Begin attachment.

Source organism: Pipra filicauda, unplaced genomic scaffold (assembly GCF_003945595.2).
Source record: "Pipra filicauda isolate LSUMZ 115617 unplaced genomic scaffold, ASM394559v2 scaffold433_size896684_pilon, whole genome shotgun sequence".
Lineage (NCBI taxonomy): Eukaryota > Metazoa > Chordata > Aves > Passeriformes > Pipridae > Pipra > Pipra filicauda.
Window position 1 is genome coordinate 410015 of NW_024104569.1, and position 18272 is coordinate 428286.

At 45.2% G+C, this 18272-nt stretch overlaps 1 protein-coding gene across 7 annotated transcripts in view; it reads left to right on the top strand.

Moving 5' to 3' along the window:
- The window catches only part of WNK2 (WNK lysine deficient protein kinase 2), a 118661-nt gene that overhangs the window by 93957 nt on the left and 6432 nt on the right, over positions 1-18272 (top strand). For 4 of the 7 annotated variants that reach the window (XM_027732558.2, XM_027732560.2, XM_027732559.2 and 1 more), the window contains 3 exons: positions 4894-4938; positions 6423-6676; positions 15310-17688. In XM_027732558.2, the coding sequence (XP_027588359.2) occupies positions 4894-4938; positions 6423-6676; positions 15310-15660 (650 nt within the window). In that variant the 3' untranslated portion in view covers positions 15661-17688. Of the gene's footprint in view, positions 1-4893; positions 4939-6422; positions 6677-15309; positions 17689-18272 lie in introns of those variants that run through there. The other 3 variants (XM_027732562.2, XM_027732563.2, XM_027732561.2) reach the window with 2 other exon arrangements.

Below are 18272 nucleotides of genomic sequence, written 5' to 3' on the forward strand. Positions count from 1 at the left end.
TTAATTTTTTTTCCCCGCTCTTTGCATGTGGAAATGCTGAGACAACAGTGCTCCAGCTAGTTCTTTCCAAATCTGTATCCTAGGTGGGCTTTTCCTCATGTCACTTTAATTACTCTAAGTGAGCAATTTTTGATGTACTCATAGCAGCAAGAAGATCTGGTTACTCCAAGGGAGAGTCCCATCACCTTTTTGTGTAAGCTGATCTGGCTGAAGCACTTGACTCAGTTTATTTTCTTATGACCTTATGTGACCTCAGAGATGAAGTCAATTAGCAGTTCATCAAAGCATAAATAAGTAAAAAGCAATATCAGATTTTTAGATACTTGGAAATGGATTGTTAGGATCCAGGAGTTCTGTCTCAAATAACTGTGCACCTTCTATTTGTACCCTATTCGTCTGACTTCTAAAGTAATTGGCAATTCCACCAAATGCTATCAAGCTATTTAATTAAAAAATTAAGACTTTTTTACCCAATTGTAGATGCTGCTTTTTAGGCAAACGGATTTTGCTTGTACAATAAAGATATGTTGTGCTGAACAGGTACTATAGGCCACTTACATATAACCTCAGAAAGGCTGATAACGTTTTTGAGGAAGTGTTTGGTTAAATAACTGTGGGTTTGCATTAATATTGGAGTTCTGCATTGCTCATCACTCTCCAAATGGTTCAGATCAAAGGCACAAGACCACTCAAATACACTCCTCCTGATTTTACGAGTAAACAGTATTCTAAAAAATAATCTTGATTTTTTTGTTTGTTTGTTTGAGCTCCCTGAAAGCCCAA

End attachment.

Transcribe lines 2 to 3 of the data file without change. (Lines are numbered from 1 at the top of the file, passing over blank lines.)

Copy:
Source record: "Pipra filicauda isolate LSUMZ 115617 unplaced genomic scaffold, ASM394559v2 scaffold433_size896684_pilon, whole genome shotgun sequence".
Lineage (NCBI taxonomy): Eukaryota > Metazoa > Chordata > Aves > Passeriformes > Pipridae > Pipra > Pipra filicauda.